From: GIC — Mar 02, 2010

Over a decade ago I coveted societal membership as my yardstick of worth, not having higher education. I thought passing muster for a signature membership would prove some sort of worth to me. It did feel great but I soon grew allergic to the politics and dropped the heafty annual memberhsip fee, with no regrets. At 81 years of age what does it matter. I can still enjoy my love affair with pigments on whatever support I choose.





Popular junk art
by Brenda Poole, Graham, NC, USA


030210_brenda-poole-artwork

“Ocracoke Crossing”
original painting by Brenda Poole

It seems to me that art galleries, shops, shows, dealers and most anywhere you will find art to buy, people are somewhat the same; out to make money. I have seen lines of people waiting to purchase a cheap thin print from a very inferior artist while the cream of the crop with affordable originals was passed by, all on the premise that these so-called educated buyers knew what good art is, when in reality they didn’t, they just knew a look the artist had obtained and the buyer thought they were getting real good art. They were keeping up with their neighbors, the status quo and all that stuff that drives people to spend their money.

Part of the problem that drives this is what I call the good old boys and girls club mentality. All towns and places that have art groups unfortunately encourage snobbery, elitism, and downright rudeness when it comes to showing, promoting, and selling art. So, the average buyer doesn’t know what they are getting, they just know what has been shown or more pushed off on them. There are hundreds if not thousands of artists whose works are as good as or better than the average promoted artist of the so-called elite group.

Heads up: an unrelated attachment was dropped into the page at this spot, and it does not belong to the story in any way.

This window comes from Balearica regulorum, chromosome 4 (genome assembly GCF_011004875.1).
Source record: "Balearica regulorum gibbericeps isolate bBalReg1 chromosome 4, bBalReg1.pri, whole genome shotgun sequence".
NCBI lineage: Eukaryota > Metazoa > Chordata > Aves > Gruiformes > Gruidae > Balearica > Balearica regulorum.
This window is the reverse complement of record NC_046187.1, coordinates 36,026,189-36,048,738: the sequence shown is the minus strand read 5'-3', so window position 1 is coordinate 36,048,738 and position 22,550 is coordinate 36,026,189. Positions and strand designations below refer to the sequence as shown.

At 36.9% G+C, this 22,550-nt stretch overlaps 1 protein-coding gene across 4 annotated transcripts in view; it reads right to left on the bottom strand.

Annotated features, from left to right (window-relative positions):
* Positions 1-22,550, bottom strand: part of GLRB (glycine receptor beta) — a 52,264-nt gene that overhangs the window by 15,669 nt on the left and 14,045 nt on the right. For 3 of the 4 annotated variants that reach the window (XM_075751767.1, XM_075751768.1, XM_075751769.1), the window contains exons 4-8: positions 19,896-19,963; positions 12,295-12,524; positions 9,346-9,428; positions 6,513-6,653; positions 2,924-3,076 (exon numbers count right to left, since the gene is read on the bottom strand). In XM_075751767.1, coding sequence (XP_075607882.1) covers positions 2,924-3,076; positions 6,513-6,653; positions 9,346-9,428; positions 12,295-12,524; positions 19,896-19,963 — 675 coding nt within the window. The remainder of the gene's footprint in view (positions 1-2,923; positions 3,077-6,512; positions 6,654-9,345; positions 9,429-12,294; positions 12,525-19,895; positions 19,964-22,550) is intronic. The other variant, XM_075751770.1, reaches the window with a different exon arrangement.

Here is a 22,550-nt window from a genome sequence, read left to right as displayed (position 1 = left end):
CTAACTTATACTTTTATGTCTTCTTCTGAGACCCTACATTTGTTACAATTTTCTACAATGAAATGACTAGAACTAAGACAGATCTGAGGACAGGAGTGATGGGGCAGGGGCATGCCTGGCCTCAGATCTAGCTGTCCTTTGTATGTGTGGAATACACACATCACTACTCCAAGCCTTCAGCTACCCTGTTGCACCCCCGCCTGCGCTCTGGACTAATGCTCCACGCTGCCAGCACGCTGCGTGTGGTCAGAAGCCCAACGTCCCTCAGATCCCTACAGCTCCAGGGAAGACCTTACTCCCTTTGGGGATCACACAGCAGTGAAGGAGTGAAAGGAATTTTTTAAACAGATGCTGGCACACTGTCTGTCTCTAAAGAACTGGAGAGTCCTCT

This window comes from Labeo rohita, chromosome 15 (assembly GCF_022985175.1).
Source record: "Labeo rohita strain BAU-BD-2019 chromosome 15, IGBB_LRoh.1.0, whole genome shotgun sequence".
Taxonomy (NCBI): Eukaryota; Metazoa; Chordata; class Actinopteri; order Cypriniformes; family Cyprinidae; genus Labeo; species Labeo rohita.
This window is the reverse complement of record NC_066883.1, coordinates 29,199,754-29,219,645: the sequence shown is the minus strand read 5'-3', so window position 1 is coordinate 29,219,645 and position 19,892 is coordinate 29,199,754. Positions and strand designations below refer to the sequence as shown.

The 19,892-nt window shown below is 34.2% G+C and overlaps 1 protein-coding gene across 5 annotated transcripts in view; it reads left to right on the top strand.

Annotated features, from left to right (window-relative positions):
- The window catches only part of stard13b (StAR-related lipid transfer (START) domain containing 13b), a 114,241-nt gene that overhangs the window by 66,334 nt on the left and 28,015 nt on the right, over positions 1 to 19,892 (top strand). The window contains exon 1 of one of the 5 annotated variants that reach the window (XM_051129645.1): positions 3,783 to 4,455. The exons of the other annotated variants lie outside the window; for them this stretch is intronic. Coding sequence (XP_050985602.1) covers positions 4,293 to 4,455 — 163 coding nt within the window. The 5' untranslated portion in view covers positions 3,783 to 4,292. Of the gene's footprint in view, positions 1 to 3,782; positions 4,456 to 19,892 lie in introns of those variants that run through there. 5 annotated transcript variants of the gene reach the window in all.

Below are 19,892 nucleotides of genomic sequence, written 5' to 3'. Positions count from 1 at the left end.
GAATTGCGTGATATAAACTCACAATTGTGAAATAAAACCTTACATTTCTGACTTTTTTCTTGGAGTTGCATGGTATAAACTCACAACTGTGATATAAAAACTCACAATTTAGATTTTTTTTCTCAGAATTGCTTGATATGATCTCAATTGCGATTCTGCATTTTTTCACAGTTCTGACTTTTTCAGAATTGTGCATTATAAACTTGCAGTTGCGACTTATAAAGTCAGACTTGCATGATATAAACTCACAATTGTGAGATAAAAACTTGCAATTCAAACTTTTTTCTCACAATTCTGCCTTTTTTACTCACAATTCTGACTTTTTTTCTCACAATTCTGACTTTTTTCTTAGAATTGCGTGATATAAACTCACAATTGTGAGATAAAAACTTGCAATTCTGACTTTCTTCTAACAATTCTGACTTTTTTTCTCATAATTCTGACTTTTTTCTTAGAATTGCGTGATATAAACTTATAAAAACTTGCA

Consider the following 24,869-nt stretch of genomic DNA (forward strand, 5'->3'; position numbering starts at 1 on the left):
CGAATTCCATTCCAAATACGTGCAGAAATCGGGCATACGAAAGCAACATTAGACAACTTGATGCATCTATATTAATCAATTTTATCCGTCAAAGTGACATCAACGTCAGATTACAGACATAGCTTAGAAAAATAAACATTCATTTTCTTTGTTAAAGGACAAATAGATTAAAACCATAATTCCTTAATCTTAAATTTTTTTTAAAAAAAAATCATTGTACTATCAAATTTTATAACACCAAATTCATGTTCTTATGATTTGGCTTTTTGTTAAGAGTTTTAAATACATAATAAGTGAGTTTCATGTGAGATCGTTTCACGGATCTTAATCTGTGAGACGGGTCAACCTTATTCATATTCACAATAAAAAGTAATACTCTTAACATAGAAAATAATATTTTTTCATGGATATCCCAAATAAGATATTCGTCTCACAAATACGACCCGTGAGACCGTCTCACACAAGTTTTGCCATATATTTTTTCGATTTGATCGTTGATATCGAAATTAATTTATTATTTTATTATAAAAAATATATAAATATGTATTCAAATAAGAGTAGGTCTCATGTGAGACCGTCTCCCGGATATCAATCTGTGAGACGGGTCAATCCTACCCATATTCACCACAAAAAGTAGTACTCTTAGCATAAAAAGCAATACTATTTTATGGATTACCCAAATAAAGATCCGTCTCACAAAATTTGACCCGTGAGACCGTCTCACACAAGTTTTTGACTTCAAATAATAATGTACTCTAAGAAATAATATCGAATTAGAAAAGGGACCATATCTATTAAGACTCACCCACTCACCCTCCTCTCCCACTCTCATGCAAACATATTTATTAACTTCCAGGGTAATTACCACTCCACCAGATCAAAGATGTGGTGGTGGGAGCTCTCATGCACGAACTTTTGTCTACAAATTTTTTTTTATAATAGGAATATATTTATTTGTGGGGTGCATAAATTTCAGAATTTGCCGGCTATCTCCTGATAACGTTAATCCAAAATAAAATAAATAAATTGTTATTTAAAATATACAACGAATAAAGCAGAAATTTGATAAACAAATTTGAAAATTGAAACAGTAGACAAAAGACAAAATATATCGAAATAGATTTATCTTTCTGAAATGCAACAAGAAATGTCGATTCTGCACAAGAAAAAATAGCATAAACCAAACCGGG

Creativity does not belong with catering. Catering is more on the kiss butt scheme of making art. Get in the corporate world and cater all you want. Art is created for art alone, the creative process should be enough reward for your work. There will always be people that are out to make a buck, skin a flea for its hide, but the true artist knows art is created for the sake of making art and if in the process you become famous, rich, poor, not so famous, what does it matter? The world is full of fools and as the old saying goes a fool and his money is soon parted.

There are 3 comments for Popular junk art by Brenda Poole

From: Cleo — Mar 01, 2010

“Art is created for art alone, the creative process should be enough reward for your work” Is it as simple as that? To be able to paint as my profession is something I work very hard for. I do have to paint things that sell readily just to be able to paint things I am passionate about when the bills are paid for the month. I make sacrifices (“sell myself out” I have heard before) making work I know will sell to avoid having to get a “real job” in an office behind a desk. That for me would be soul destroying. I feel the commercial .vs. purist debate is often faught by those who choose to ignore the complexities of life. There are those who think in black and white and then there are those who can see the shades of grey inbetween.

From: Marsha Hamby Savage — Mar 02, 2010